How Does Your Family Explain Differences and Approach Diversity?

Welcome to the March 2013 Carnival of Natural Parenting: Tough Conversations

This post was written for inclusion in the monthly Carnival of Natural Parenting hosted by Hobo Mama and Code Name: Mama. This month our participants have spoken up about how they discuss complex topics with their children. Please read to the end to find a list of links to the other carnival participants.


diversity quiltPointing out different colors – red, black, blue, yellow.

Talking about different people – grandma, postman, doctor, stranger.

Explaining about different cultures – Eskimos, Southerners, Europeans, Baptists.

These are the activities that fill my day and sometimes, many times, I wonder if I am doing a good enough job. How do you best teach your child to identify and appreciate differences without teaching them to judge based on those differences?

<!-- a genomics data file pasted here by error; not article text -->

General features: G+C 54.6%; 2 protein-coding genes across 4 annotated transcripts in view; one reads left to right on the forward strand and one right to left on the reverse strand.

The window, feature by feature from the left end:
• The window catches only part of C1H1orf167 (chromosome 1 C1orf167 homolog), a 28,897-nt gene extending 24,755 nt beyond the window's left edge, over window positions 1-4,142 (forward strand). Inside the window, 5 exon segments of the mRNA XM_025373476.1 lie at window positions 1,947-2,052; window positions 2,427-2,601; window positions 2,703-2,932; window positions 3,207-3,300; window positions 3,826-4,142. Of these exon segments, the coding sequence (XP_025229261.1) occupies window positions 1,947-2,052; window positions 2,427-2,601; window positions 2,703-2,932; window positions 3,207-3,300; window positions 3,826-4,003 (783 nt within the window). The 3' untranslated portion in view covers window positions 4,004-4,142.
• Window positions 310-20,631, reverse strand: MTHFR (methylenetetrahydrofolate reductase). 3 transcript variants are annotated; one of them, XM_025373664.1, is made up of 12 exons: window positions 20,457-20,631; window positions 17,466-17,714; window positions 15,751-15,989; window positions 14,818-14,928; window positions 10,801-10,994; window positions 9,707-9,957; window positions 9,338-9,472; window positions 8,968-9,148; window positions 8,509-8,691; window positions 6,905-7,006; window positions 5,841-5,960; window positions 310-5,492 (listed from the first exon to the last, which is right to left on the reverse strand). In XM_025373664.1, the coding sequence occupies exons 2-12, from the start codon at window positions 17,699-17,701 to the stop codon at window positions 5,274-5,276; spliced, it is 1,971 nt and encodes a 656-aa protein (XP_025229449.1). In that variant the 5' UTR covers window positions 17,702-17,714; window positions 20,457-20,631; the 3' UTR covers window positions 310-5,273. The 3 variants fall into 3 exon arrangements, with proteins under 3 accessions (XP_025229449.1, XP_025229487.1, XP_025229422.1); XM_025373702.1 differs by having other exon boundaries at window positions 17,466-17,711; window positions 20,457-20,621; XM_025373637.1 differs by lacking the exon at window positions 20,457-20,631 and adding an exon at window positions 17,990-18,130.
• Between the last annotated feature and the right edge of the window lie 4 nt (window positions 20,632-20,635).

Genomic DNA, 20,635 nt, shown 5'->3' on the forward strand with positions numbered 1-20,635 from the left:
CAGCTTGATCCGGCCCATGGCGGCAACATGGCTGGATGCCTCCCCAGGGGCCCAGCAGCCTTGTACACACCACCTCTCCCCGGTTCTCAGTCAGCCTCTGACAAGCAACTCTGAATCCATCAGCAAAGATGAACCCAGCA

Last year, my family and I went out to lunch with a dear friend who was born and raised in Kenya. He moved to the United States for college and was my husband’s roommate for a short while. He has since returned to work in Africa, building educational opportunities for young people in Ghana, and we were thrilled to catch him on a visit to our old stomping grounds. Our daughter, who was 13 months at the time, took to him immediately. She let him hold her, stared into his eyes, and listened intently to his accent.